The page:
thought the right Eon. Gentleman the First Commissioner of Works had strained at a gnat and swallowed a camel. He said he would not go beyond the original £750,000 fixed by the Commission; but while he was waiting, he was spending £40,000 a year, the annual interest upon the sum paid for the land. That could hardly be called economy. Mr. Street in 1870 submitted a plan for building the Palace of Justice according to the then prices, and he ought not to be blamed if, three years later, prices had augmented 25 per cent. He (Mr. Goldsmid) did not understand the statement of the Government with regard to the tenders, as he found from The Architect newspaper that the highest tender was £950,000; the lowest, £732,000, the latter price being within the Government limit. It was the fault of the Government which had caused the delay, and he thought that the work should be commenced immediately, before any further rise in prices occurred. If Mr. Street were called upon to cut out the central hall in order to reduce the cost of the building, much further time would be lost—probably another year— and, besides, the public would be injured by the diminished accommodation. The loss of that year would involve a loss of £40,000 in interest, and of £9,500 a-year paid in rates; and it was very possible a further sum for the building, owing to a further rise in prices; so that this cutting down of the plans was the worst possible economy. It was not fair to the architect, nor to the public, nor to the suitors, that further delay should be allowed. He hoped the Government, after this strong expression of opinion from all sides of the House, would not hesitate to proceed with the building at once, and would not grudge the £50,000 or so, which they were in vain trying to save in this matter.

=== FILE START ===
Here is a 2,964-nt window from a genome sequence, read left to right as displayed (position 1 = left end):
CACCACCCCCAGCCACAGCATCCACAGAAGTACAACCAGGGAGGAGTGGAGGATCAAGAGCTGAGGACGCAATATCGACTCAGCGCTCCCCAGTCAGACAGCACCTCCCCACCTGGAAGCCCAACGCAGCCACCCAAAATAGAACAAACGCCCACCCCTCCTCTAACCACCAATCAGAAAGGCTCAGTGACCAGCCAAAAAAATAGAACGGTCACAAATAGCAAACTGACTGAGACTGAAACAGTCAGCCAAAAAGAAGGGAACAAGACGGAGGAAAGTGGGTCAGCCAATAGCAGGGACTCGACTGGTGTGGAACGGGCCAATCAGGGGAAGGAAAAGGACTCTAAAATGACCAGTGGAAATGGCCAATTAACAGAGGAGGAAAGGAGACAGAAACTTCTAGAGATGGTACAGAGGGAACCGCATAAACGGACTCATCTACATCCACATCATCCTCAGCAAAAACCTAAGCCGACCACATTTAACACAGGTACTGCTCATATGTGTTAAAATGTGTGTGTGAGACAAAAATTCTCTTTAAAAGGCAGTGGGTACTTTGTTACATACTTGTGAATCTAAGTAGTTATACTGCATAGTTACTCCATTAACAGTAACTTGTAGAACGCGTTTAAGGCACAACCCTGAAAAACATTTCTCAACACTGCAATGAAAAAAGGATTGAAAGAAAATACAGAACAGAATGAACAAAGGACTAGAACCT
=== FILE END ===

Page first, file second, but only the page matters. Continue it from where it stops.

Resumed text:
said, there was a rumour that the right hon. Gentleman the First Commissioner of Works meant to curtail very seriously the accommodation which was to have been afforded to the public and the profession in the New Law Courts. That would be a very serious mistake, and he thought the right hon. Gentleman should state what his intentions were in this respect, before the contract was signed, instead of afterwards. Competent authorities thought the rise in prices in the building trade would continue, delay would therefore result in an increase of costs.


deprecated the system of paltry economy which seemed to actuate the First Commissioner of Works, in respect to the subject under discussion.


said, he would admit you must cut your coat according to your cloth, but apprehended it was necessary in all cases to have a coat that would fit. It was, therefore, out of the question to suppose the right hon. Gentleman the First Commissioner of Works would persist in his intention to economize, by providing insufficient accommodation.


commended the right hon. Gentleman the First Commissioner of Works for not having proceeded with the work in the present unsettled state of the building trade.